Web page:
Without question the foregoing statute gives a lien for work on an improvement on land but we do not think that the statute gives a lien for work on land in the absence of an improvement or building thereon. The statute gives a lien "on such building or improvements and on the land on which the same is situated." [Emphasis added.] If the graded land is the improvement, then there is a lien on the graded land on the land. In other words, there is a lien on land on land. We do not believe the statute warrants such a construction.

In this case it is well to remember that the right to a mechanic's lien is purely statutory. Wilkinson et al. v. Rowe, 266 Ala. 675, 98 So.2d 435. There is no right to an equitable lien for work and labor done. Lindsey v. Rogers, 260 Ala. 231, 69 So.2d 445; Emanuel v. Underwood Coal & Supply Co., 244 Ala. 436, 14 So.2d 151.

In Tanner v. Foley Bldg. & Mfg. Co., 254 Ala. 476, 48 So.2d 785, this court said: "and since such a statutory lien is in derogation of the common law, it is to be strictly construed, all matters of substance of necessity to be complied with.", and cases cited. Richards v. William Beach Hardware Co., 242 Ala. 535, 7 So.2d 492, and cases cited.

It is clear that the clearing, grading or leveling, which the complainant did on the land, was not done in connection with the construction of any building or other improvement on the land. Does the clearing, grading and leveling of land constitute an improvement within the meaning of § 37, Title 33, Code of 1940 and entitle one who does such work to a mechanic's lien under the provisions of the statute? In the recent case of Wilkinson v. Rowe, supra, this court had occasion to consider whether the services rendered by a surveyor in surveying in part a subdivision was an improvement within the meaning of the statute now under consideration. In the case here referred to this court held that such services were not an improvement and that the party who rendered them was not entitled to a mechanic's lien. This court said:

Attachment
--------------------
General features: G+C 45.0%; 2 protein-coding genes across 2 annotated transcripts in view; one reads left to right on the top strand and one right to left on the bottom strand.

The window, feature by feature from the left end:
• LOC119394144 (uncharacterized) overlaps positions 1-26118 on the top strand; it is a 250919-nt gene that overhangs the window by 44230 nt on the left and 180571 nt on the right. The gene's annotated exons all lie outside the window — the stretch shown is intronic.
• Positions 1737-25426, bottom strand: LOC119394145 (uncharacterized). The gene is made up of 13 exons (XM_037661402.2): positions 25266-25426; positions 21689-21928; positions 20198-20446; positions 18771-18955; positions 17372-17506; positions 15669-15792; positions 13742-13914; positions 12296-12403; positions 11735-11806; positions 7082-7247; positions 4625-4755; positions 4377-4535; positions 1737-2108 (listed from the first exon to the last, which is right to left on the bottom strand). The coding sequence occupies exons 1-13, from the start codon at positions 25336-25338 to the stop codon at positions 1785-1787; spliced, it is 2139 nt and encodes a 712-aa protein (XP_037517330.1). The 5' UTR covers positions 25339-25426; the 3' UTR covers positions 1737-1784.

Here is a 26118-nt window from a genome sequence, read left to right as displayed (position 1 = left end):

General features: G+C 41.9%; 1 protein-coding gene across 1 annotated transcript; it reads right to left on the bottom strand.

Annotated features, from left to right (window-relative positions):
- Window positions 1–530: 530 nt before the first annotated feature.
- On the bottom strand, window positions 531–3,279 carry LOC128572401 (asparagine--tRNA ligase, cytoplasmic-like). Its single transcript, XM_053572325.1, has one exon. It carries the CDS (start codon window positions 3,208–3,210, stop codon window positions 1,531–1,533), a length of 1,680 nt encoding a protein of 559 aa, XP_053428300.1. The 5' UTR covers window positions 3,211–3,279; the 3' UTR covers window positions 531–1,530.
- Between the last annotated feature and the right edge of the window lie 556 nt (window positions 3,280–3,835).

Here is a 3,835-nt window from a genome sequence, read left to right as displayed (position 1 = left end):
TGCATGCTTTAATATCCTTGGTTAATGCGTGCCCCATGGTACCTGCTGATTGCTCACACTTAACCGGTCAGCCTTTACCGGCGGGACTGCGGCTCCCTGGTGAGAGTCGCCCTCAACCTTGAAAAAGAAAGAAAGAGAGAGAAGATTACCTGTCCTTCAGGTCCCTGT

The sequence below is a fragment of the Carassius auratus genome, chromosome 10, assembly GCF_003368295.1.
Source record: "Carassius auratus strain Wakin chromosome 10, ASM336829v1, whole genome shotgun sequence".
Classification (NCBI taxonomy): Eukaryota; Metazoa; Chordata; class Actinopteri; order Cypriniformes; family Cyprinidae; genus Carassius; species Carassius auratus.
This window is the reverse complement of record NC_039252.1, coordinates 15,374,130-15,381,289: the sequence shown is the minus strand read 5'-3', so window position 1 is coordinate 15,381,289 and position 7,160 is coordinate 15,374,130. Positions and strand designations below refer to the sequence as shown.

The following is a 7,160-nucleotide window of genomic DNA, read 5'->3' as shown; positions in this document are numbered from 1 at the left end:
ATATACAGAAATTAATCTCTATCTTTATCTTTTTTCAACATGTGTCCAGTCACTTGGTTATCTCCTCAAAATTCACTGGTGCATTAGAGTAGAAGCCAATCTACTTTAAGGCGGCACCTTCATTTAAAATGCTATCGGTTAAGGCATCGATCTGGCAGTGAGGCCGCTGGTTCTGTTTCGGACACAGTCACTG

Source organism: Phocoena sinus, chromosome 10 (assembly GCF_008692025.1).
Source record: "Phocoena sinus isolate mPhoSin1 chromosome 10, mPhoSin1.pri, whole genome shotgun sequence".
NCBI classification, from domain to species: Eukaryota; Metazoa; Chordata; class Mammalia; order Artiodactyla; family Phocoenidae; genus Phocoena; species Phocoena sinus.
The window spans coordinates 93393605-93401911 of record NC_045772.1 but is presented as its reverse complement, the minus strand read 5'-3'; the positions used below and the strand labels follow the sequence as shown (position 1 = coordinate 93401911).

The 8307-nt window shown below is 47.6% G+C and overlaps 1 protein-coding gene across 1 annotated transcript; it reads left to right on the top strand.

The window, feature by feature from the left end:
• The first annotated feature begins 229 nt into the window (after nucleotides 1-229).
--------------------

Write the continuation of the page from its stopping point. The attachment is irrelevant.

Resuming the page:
"Section 37, Title 33, Code 1940, provides that every person `* * * who shall do or perform any work, or labor upon, or furnish any material, fixture, engine, boiler, or machinery for any building or improvement on land, or for repairing, altering, or beautifying the same, * * * shall have a lien therefor on such building or improvements and on the land on which the same is situated, * * *.' etc. "By its language, the statute gives the lien first on the building or improvement, then on the land. Unless the improvement on which the lien can be fastened exists, the lien never attaches to the land. The statute gives a lien for work on an improvement on land, but does not give a lien for work on land in the absence of an improvement or building thereon."

In other words before there can be a lien, there must be an improvement and the lien does not attach in the absence of an improvement or building.